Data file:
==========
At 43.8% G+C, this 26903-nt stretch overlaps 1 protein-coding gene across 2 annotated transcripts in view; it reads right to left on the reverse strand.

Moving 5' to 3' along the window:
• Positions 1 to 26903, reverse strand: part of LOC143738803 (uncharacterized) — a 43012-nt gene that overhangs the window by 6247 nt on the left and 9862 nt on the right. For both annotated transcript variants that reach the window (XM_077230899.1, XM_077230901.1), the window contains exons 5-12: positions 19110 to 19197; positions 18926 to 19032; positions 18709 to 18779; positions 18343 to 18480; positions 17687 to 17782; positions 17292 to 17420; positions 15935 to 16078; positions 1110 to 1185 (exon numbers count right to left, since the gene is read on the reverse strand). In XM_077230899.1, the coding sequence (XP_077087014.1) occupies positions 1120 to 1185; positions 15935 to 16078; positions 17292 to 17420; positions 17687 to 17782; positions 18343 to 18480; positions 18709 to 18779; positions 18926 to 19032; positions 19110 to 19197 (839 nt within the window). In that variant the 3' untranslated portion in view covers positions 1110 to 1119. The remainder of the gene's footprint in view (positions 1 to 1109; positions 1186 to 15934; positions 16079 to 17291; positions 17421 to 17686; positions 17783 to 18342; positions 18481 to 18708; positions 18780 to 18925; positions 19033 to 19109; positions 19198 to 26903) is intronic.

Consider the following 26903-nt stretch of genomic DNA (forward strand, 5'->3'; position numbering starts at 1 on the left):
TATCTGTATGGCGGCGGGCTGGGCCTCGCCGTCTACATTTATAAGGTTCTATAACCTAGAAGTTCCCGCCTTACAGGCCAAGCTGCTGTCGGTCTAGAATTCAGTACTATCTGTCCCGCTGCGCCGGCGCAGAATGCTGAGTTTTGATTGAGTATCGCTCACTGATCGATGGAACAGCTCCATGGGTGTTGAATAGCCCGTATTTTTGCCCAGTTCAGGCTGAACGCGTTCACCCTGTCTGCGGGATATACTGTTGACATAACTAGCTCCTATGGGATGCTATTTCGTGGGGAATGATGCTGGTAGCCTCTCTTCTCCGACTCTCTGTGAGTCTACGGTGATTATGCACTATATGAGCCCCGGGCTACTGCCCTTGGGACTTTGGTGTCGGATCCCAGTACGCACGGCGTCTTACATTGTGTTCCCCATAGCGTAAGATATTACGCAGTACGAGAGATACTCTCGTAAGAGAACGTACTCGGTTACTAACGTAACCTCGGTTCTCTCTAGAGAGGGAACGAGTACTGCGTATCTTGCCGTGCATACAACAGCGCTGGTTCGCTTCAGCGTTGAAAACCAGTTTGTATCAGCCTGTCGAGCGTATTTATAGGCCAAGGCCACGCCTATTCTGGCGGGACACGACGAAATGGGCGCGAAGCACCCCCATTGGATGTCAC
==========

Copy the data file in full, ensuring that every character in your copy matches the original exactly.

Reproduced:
At 43.8% G+C, this 26903-nt stretch overlaps 1 protein-coding gene across 2 annotated transcripts in view; it reads right to left on the reverse strand.

Moving 5' to 3' along the window:
• Positions 1 to 26903, reverse strand: part of LOC143738803 (uncharacterized) — a 43012-nt gene that overhangs the window by 6247 nt on the left and 9862 nt on the right. For both annotated transcript variants that reach the window (XM_077230899.1, XM_077230901.1), the window contains exons 5-12: positions 19110 to 19197; positions 18926 to 19032; positions 18709 to 18779; positions 18343 to 18480; positions 17687 to 17782; positions 17292 to 17420; positions 15935 to 16078; positions 1110 to 1185 (exon numbers count right to left, since the gene is read on the reverse strand). In XM_077230899.1, the coding sequence (XP_077087014.1) occupies positions 1120 to 1185; positions 15935 to 16078; positions 17292 to 17420; positions 17687 to 17782; positions 18343 to 18480; positions 18709 to 18779; positions 18926 to 19032; positions 19110 to 19197 (839 nt within the window). In that variant the 3' untranslated portion in view covers positions 1110 to 1119. The remainder of the gene's footprint in view (positions 1 to 1109; positions 1186 to 15934; positions 16079 to 17291; positions 17421 to 17686; positions 17783 to 18342; positions 18481 to 18708; positions 18780 to 18925; positions 19033 to 19109; positions 19198 to 26903) is intronic.

Consider the following 26903-nt stretch of genomic DNA (forward strand, 5'->3'; position numbering starts at 1 on the left):
TATCTGTATGGCGGCGGGCTGGGCCTCGCCGTCTACATTTATAAGGTTCTATAACCTAGAAGTTCCCGCCTTACAGGCCAAGCTGCTGTCGGTCTAGAATTCAGTACTATCTGTCCCGCTGCGCCGGCGCAGAATGCTGAGTTTTGATTGAGTATCGCTCACTGATCGATGGAACAGCTCCATGGGTGTTGAATAGCCCGTATTTTTGCCCAGTTCAGGCTGAACGCGTTCACCCTGTCTGCGGGATATACTGTTGACATAACTAGCTCCTATGGGATGCTATTTCGTGGGGAATGATGCTGGTAGCCTCTCTTCTCCGACTCTCTGTGAGTCTACGGTGATTATGCACTATATGAGCCCCGGGCTACTGCCCTTGGGACTTTGGTGTCGGATCCCAGTACGCACGGCGTCTTACATTGTGTTCCCCATAGCGTAAGATATTACGCAGTACGAGAGATACTCTCGTAAGAGAACGTACTCGGTTACTAACGTAACCTCGGTTCTCTCTAGAGAGGGAACGAGTACTGCGTATCTTGCCGTGCATACAACAGCGCTGGTTCGCTTCAGCGTTGAAAACCAGTTTGTATCAGCCTGTCGAGCGTATTTATAGGCCAAGGCCACGCCTATTCTGGCGGGACACGACGAAATGGGCGCGAAGCACCCCCATTGGATGTCAC